Who would’ve thought my first and most personal victim of COVID would be my computer?
A few days back my computer stopped booting. That’s unfair. A few days back my computer had trouble booting. I tried a few things, opened it up, and managed to get it working sporadically. I was Surprised Pikachu central. How could this happen? My otherwise fine computer suddenly having a hard time? Then I thought more, my computer wasn’t a spring chicken. I did the math and worked out that it was nine years old. Egads. THEN I thought harder. My computer was a DIY job, at least for one of my friends. He worked out the parts to get, then helped me through putting it together in his lounge. It has two hard drives. We bought a 2TB drive so it would have lots of space, and I already happened to have a 500GB drive from my previous computer. Turns out that drive was eleven years old. When drives are that old, it’s less of a tragedy and more of a mercy. A friend chimed in and pointed out that yes, the older hard drive was the problem. Fortunately, I’d separated my two drives by uses. The old drive was purely for Windows and other program files. The second drive was where I stored all my media, documents, applications, etc. It was a clear delineation, which meant I could replace the old drive, install Windows on a new one, and have a working computer once again.
It took hours. He’d worked out that the reason why the drive wasn’t booting, is that it was clicking. He said this was a sign of overheating, that the drive had expanded and was now struggling to spin. He said there was a slim chance it could still boot, and if that was the case he’d be able to replicate the drive. He tried holding the drive and physically spinning it to encourage the boot process. No dice. He had drive repair software, but it didn’t manage to connect to the drive. Turns out new drives are pretty cheap. A 500GB solid state drive was $90, so he bought one and did the install. Fortunately I’d kept a folder full of applications and drivers over the years. It made the whole thing a shit ton easier. We had most of what we needed ready to go. He finished the install and refused any kind of payment, so I offered to donate to a charity of his choice instead. I think it’s important not to take your friends skills for granted, especially if it’s something they normally charge for.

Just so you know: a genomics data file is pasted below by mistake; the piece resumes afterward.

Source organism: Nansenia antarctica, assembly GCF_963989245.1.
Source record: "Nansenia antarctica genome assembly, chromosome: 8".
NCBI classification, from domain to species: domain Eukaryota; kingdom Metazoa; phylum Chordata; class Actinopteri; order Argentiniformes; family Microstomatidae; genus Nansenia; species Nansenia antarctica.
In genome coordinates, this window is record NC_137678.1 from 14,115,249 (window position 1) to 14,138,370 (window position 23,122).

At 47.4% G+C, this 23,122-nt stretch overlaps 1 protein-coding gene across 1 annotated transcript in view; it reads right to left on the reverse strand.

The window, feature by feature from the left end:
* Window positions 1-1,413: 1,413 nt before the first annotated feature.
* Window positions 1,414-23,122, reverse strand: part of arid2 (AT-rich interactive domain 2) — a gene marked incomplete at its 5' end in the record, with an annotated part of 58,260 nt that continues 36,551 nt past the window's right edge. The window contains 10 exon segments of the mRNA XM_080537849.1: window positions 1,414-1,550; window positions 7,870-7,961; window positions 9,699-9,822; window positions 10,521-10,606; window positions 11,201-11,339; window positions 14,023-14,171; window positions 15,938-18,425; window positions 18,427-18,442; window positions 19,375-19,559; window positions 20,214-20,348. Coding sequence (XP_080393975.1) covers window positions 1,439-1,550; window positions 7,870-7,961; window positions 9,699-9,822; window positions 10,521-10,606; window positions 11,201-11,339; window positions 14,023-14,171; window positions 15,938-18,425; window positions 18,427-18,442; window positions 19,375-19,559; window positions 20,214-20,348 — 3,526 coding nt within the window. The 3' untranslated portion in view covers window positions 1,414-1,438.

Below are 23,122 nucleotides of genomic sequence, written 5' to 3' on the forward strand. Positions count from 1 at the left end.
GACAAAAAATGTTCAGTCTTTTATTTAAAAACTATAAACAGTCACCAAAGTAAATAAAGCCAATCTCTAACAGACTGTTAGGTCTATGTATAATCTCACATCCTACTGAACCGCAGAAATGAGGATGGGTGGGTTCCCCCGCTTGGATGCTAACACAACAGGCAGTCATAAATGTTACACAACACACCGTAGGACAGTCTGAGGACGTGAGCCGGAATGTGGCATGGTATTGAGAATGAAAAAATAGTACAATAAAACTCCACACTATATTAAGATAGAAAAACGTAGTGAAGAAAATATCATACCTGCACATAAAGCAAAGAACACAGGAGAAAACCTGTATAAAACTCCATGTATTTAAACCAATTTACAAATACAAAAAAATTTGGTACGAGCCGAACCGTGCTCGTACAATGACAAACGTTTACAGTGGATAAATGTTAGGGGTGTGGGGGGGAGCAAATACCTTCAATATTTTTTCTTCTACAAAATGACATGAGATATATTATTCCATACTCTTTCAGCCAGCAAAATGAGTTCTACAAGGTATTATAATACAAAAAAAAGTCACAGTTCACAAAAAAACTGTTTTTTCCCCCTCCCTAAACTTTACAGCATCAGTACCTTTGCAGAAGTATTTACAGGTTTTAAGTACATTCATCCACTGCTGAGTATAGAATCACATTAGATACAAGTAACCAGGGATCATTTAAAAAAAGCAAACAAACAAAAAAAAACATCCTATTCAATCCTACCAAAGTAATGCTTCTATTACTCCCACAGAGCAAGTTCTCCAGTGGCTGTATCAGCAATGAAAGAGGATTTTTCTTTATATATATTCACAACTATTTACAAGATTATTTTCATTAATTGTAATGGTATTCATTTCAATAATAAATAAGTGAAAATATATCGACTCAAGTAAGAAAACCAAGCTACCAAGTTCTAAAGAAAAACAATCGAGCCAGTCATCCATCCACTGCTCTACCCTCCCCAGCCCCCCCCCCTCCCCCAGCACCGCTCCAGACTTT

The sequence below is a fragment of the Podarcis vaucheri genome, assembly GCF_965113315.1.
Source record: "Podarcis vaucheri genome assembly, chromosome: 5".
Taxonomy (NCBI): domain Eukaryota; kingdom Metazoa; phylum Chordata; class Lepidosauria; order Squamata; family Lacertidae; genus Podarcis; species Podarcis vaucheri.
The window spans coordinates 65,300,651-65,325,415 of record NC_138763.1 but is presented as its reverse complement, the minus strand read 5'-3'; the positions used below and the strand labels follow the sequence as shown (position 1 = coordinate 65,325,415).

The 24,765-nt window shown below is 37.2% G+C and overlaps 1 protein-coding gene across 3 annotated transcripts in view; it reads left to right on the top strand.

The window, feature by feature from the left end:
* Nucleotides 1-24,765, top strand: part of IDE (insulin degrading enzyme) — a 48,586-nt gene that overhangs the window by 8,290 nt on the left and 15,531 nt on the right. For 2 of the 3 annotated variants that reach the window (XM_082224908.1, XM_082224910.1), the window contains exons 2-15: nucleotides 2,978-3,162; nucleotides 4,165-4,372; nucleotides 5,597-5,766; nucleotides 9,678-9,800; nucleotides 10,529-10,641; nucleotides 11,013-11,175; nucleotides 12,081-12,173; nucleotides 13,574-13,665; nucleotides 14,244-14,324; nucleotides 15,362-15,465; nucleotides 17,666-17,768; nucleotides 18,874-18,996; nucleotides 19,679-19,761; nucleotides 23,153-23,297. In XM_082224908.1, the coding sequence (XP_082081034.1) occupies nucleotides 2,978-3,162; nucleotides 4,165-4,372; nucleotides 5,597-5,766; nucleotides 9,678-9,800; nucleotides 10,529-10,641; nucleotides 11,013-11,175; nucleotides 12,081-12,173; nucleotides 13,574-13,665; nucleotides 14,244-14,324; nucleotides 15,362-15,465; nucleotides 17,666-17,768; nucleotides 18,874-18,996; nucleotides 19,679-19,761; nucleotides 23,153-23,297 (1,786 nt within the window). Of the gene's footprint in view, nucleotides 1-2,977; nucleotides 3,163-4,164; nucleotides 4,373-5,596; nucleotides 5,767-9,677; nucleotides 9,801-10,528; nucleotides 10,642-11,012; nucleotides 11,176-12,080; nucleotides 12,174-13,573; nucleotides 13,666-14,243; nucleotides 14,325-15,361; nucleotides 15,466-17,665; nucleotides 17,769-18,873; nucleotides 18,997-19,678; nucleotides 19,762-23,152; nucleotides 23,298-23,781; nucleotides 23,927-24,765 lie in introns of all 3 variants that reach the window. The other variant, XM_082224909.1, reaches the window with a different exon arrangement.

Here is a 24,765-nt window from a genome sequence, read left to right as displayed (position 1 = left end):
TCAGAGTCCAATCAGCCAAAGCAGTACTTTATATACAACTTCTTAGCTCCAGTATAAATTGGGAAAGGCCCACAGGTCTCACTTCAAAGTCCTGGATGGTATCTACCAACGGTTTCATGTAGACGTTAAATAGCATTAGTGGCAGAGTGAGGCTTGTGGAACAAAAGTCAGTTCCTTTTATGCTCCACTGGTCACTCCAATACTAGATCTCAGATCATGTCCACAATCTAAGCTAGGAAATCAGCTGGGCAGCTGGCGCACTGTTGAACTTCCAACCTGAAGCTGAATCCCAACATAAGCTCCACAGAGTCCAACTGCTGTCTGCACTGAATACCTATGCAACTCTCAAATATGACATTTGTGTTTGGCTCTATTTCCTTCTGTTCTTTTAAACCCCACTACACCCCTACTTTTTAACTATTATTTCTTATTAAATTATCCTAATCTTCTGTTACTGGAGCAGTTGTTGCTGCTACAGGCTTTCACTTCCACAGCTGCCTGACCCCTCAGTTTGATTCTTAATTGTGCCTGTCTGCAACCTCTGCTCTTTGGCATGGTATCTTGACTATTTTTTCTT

Holy hell it’s a long and laboured process reinstalling software. Sure, Ninite is exceptional. But there are so many Windows updates (especially since I had to stay on Windows 7 to enable my Pro Tools hardware to keep working). Now that Microsoft has stopped supporting Windows 7, the files aren’t all available. There are supposed to be shortcuts, but the critical downloads had been removed from Microsoft’s site. So many programs need certain prerequisites before they can be installed themselves. It took me until about 2am to get all the security updates installed, to get drivers, antivirus software, and finally (probably most importantly) Magic Arena. Woof.
You know what though? The system had been bloated for years, and I just assumed that was regular wear and tear. Now I can clearly see how long the boot drive had been in decline. It was taking upwards of ten minutes to start up my computer. Now it takes maybe a minute. It was entirely unable to sleep. Instead I just logged out and turned off my screen. Now it automatically goes to sleep, the drives stop spinning and it’s like a whisper. If I clicked on an internet video and hadn’t recently watched any, it’d be maybe 30-40 seconds before it’d actually play. Now they play immediately. It’s running like a dream, and I can’t believe how long I slept on fixing it up. I mean, at some point I’ll just have to replace it anyway. Nine years is already too long.
Though if this was really supposed to be a COVID victim, it would’ve at least have been taken down by a virus.